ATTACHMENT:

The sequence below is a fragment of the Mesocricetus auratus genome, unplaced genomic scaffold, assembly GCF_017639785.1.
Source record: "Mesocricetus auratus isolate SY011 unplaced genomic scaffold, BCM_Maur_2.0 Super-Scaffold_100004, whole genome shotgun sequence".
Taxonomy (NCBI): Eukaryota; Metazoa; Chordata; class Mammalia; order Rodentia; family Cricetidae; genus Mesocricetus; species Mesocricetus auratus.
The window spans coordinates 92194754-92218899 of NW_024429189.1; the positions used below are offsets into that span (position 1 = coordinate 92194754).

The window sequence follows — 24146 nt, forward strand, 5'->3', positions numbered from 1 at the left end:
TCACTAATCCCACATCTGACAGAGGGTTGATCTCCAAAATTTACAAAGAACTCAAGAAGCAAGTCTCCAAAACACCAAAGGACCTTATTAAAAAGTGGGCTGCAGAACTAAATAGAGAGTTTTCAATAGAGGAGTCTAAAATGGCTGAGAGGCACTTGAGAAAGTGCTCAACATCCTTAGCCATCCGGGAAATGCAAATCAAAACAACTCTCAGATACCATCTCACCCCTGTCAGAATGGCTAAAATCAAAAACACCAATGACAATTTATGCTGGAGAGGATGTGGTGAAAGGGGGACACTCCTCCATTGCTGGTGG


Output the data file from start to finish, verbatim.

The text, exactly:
The sequence below is a fragment of the Mesocricetus auratus genome, unplaced genomic scaffold, assembly GCF_017639785.1.
Source record: "Mesocricetus auratus isolate SY011 unplaced genomic scaffold, BCM_Maur_2.0 Super-Scaffold_100004, whole genome shotgun sequence".
Taxonomy (NCBI): Eukaryota; Metazoa; Chordata; class Mammalia; order Rodentia; family Cricetidae; genus Mesocricetus; species Mesocricetus auratus.
The window spans coordinates 92194754-92218899 of NW_024429189.1; the positions used below are offsets into that span (position 1 = coordinate 92194754).

The window sequence follows — 24146 nt, forward strand, 5'->3', positions numbered from 1 at the left end:
TCACTAATCCCACATCTGACAGAGGGTTGATCTCCAAAATTTACAAAGAACTCAAGAAGCAAGTCTCCAAAACACCAAAGGACCTTATTAAAAAGTGGGCTGCAGAACTAAATAGAGAGTTTTCAATAGAGGAGTCTAAAATGGCTGAGAGGCACTTGAGAAAGTGCTCAACATCCTTAGCCATCCGGGAAATGCAAATCAAAACAACTCTCAGATACCATCTCACCCCTGTCAGAATGGCTAAAATCAAAAACACCAATGACAATTTATGCTGGAGAGGATGTGGTGAAAGGGGGACACTCCTCCATTGCTGGTGG